Badge-engineering. Good or bad? For BMC, the first extensively badge-engineered model was the Morris Oxford/Austin Cambridge Pininfarina saloon.
Comparing the Farina saloons with lookalikes from overseas gives one a good idea of how this policy blurred brand values for Britain’s largest carmaker. The Pininfarina studios were very busy between 1957 and 1961, designing very similar-looking 1.5- to 2.0-litre saloons for Peugeot, Fiat and BMC. Two are with us today, and one most definitely isn’t.
- Austin A55 saloon and estate car (BMC added various clones)
- Peugeot 404 saloon, convertible and estate car
- Fiat 1800 and 2100
So, effectively Pininfarina used the same design treatment for a number of cars – and did again in the 1980s with the Peugeot 405 and Alfa Romeo 164 – but if you’ve struck a winning formula, why not? In the case of the Cambridge, 404 and 1800/2100, there are similarities in style, but there are many differences in execution, too. The variance in approach between the three hits you straight away. Neither Fiat nor Peugeot were ‘carrying’ multiple names like BMC. No Morris, Wolseley, Riley or MG. Why didn’t Leonard Lord and his management team ditch surplus Nuffield brands after the formation of BMC in 1952? Yes, we know about dealer networks and how powerful they were, but why couldn’t they also be merged like the mothership?
The formation of BMC in 1952 was an Austin takeover of Nuffield, after all. The company could have moved MG from Abingdon to Cowley (combining it with Austin Healey), discontinued Morris and Riley, used the Wolseley name for a decently engineered luxury brand and then doubled Austin production by manufacturing at both Longbridge and Cowley.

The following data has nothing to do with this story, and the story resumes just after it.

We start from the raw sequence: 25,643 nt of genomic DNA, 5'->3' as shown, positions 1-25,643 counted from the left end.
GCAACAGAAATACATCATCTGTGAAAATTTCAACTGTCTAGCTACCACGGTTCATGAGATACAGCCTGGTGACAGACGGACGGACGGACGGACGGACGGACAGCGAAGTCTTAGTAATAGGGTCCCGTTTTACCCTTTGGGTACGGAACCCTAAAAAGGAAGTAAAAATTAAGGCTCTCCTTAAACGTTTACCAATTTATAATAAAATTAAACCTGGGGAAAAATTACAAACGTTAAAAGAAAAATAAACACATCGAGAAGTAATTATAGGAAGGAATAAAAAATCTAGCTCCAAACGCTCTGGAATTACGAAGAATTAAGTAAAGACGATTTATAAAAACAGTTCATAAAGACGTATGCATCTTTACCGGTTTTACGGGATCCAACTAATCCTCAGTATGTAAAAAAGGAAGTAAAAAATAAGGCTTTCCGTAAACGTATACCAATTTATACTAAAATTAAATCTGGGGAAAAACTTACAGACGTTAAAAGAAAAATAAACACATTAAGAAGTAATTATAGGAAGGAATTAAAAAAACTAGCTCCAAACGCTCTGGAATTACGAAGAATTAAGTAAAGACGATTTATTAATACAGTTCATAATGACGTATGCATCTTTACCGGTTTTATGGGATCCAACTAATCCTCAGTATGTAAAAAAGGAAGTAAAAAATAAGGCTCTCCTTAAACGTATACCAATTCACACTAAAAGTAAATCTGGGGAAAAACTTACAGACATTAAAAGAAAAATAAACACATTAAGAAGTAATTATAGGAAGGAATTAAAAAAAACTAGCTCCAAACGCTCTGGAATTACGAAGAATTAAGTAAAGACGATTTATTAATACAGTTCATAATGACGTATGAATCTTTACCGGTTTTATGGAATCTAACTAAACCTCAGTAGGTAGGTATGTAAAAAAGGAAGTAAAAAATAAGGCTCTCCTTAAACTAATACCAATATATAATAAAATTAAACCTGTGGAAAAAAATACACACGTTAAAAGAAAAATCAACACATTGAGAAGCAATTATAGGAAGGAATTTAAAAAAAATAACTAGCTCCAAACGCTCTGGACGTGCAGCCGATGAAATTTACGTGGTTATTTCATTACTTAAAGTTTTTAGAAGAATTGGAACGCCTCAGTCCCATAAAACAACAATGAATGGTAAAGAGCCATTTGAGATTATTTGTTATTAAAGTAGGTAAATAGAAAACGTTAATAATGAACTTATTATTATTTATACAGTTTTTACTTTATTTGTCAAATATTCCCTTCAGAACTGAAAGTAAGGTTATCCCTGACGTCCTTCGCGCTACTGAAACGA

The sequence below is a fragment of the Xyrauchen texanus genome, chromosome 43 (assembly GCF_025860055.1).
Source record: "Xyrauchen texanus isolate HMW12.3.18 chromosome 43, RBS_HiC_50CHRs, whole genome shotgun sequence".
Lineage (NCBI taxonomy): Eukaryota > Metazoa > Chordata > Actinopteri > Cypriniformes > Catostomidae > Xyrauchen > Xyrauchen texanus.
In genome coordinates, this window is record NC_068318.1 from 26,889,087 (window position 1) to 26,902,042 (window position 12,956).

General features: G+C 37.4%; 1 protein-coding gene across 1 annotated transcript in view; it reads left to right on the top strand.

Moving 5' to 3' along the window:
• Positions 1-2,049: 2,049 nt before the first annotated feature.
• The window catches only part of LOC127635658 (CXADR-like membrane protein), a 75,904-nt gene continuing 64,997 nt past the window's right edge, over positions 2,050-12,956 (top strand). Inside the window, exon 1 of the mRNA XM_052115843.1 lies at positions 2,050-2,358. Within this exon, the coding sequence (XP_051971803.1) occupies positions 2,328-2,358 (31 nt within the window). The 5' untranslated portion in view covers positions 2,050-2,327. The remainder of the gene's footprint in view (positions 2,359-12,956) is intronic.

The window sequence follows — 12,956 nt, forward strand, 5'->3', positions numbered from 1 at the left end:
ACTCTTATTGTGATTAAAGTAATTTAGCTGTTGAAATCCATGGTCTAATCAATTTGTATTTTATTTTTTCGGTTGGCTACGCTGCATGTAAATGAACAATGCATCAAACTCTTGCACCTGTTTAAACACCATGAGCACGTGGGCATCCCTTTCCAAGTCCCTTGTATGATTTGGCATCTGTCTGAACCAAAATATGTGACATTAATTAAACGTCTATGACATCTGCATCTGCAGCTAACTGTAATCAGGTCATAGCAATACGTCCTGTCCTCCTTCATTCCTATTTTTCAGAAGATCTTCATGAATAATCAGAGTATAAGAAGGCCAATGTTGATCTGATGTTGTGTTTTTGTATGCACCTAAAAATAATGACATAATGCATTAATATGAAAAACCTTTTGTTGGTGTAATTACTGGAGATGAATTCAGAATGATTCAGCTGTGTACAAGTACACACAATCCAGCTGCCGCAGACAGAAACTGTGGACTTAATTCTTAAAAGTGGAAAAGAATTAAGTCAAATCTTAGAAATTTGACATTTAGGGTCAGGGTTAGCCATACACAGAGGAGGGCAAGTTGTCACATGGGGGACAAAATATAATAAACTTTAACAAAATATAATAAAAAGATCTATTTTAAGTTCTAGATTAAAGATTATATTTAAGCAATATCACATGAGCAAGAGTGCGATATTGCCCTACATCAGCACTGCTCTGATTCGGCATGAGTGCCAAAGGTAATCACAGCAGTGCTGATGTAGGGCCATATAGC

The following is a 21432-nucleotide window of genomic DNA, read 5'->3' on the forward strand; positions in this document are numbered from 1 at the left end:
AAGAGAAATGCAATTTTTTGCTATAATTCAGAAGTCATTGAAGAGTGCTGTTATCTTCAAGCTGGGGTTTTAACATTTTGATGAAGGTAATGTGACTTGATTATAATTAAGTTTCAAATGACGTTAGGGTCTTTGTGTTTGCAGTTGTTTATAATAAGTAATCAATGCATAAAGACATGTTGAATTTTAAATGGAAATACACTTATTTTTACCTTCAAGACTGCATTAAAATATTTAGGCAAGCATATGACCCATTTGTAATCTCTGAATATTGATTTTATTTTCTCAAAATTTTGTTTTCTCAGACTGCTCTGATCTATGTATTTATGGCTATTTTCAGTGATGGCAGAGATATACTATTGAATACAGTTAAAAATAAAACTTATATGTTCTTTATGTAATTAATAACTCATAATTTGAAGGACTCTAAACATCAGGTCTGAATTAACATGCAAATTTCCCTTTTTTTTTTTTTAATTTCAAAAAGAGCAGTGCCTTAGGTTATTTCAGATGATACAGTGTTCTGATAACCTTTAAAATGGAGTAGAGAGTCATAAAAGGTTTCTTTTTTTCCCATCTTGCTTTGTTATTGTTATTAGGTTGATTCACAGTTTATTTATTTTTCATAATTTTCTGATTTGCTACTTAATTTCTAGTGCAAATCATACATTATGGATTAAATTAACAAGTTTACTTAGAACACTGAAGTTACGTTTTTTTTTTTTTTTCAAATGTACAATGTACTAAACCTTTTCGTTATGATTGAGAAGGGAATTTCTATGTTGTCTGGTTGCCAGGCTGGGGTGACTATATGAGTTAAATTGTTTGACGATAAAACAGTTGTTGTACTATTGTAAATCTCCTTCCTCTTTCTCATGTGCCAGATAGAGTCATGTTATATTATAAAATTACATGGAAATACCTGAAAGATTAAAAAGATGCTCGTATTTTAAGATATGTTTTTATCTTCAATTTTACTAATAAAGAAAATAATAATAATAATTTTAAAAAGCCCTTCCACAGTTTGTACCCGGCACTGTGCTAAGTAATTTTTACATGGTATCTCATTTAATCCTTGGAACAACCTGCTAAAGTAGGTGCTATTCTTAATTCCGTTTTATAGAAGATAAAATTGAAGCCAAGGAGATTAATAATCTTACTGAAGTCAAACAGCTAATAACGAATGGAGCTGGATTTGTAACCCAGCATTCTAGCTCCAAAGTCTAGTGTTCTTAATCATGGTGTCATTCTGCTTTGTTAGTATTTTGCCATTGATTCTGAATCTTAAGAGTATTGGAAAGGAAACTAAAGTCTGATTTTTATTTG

Seems so logical now, but back then, obviously not.
Sadly, because the company’s senior management – initially under Leonard Lord – allowed the tail (dealers) to wag the dog (BMC), the badge engineering subculture took hold as a low-cost way of maintaining brands. By making Austin the mass-market name they would have been besieged by unhappy Morris loyalists – that’s the theory anyway. But these people wouldn’t have included the Cowley workforce because production would have been unaffected.
‘…badge engineering subculture took hold as a low-cost way of maintaining brands’
Of course, with the benefit of hindsight we can see exactly where BMC went wrong. If only it had found the courage to ditch surplus brands and concentrate on the Austin range. They only had to look to France and Italy for inspiration. They might still be with us today if hard decisions had been taken in the 1950s.
Of course there is a ready counter-argument to the sins of badge-engineering – and that is the mighty Volkswagen Group today. But although we know that an Audi A1, SEAT Ibiza, Volkswagen Polo and the next Skoda Fabia are all pretty much the same thing under the skin, they look different enough for their customers to see them as entirely different cars. Honestly, how many people really know that they’re the same under the skin?
Whereas, trying to kid a customer that an Austin 1100 was different to a Morris 1100 was naive at best.